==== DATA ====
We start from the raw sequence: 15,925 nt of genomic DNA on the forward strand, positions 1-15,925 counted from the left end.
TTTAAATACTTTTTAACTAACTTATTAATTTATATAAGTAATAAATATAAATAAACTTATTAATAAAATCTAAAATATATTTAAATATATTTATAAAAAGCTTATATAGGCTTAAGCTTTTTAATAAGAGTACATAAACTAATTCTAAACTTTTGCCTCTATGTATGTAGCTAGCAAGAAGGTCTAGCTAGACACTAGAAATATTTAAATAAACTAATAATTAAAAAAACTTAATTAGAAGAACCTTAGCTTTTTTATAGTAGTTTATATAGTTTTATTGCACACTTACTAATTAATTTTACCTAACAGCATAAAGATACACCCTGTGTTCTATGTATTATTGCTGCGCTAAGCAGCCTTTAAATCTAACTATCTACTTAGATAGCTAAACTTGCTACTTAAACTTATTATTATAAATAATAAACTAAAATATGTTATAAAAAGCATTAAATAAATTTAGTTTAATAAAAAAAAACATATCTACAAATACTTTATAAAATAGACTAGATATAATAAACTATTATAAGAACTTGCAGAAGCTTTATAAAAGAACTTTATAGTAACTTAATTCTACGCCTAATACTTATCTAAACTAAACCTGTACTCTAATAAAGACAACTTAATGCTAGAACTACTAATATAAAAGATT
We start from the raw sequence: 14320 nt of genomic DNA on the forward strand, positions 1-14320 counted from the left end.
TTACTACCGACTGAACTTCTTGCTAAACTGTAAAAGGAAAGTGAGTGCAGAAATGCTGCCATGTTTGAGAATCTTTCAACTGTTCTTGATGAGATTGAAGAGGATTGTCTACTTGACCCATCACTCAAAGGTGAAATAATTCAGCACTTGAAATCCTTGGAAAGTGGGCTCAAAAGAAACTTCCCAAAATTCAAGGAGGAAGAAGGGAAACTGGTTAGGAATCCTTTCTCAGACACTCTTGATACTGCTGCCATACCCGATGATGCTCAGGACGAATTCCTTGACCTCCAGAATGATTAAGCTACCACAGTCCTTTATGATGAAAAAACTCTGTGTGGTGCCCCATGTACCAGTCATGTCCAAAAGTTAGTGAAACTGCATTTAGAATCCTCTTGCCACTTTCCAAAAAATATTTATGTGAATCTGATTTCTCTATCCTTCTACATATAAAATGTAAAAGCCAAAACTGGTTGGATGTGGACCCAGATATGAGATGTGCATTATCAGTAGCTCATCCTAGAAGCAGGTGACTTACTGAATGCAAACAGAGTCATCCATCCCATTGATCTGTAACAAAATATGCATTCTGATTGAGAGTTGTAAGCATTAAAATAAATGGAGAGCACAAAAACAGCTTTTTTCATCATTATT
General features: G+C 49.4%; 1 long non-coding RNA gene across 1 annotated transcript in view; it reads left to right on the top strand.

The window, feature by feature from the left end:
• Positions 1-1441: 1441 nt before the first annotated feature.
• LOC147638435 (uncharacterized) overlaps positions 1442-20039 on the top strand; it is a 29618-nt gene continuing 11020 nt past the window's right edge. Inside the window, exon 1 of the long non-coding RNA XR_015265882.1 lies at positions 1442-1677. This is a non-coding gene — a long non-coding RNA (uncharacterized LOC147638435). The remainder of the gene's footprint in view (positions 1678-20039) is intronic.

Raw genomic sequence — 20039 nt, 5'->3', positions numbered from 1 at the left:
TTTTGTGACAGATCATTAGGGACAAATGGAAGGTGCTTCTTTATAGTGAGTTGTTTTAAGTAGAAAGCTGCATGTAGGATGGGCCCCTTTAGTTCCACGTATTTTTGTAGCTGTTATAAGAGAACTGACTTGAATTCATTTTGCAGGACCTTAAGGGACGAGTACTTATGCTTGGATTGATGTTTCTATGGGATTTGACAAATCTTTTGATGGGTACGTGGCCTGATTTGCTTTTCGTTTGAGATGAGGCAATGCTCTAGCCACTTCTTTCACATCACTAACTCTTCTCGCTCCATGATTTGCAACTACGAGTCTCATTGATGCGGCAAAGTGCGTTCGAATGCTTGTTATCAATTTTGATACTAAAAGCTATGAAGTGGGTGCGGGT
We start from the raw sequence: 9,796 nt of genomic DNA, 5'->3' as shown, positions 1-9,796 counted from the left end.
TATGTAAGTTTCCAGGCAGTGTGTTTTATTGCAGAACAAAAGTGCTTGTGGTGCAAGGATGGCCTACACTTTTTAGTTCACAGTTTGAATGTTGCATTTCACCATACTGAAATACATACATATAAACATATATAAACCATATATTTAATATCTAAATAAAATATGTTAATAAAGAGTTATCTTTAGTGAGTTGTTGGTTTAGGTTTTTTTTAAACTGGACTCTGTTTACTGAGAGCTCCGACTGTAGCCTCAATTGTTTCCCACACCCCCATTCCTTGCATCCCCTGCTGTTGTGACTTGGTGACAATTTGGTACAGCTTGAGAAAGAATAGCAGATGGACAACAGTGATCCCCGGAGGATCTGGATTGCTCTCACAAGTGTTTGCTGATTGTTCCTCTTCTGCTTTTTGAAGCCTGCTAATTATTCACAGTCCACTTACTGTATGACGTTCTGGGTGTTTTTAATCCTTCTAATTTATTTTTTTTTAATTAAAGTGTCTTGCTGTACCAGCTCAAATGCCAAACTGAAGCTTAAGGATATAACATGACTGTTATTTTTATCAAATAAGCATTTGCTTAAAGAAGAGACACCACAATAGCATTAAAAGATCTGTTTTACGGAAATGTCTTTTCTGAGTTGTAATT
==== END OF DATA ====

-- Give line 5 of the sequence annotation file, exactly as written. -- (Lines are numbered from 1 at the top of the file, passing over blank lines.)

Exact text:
General features: G+C 49.4%; 1 long non-coding RNA gene across 1 annotated transcript in view; it reads left to right on the top strand.